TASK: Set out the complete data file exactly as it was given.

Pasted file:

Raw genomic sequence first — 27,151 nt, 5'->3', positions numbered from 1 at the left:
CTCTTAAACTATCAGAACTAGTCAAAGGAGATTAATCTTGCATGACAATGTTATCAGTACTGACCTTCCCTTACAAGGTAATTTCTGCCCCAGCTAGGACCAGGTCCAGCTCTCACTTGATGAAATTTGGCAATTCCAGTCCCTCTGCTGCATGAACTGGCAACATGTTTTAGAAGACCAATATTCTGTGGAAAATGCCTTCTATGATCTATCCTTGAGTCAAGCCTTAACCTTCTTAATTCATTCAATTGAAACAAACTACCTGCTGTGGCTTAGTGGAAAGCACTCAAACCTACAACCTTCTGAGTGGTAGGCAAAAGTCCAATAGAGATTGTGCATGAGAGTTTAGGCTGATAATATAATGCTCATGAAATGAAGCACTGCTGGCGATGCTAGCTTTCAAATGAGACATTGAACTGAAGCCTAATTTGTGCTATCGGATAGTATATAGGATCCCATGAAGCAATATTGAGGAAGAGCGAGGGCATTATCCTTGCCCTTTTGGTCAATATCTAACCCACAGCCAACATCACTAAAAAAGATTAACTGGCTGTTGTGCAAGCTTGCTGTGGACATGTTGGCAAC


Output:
Raw genomic sequence first — 27,151 nt, 5'->3', positions numbered from 1 at the left:
CTCTTAAACTATCAGAACTAGTCAAAGGAGATTAATCTTGCATGACAATGTTATCAGTACTGACCTTCCCTTACAAGGTAATTTCTGCCCCAGCTAGGACCAGGTCCAGCTCTCACTTGATGAAATTTGGCAATTCCAGTCCCTCTGCTGCATGAACTGGCAACATGTTTTAGAAGACCAATATTCTGTGGAAAATGCCTTCTATGATCTATCCTTGAGTCAAGCCTTAACCTTCTTAATTCATTCAATTGAAACAAACTACCTGCTGTGGCTTAGTGGAAAGCACTCAAACCTACAACCTTCTGAGTGGTAGGCAAAAGTCCAATAGAGATTGTGCATGAGAGTTTAGGCTGATAATATAATGCTCATGAAATGAAGCACTGCTGGCGATGCTAGCTTTCAAATGAGACATTGAACTGAAGCCTAATTTGTGCTATCGGATAGTATATAGGATCCCATGAAGCAATATTGAGGAAGAGCGAGGGCATTATCCTTGCCCTTTTGGTCAATATCTAACCCACAGCCAACATCACTAAAAAAGATTAACTGGCTGTTGTGCAAGCTTGCTGTGGACATGTTGGCAAC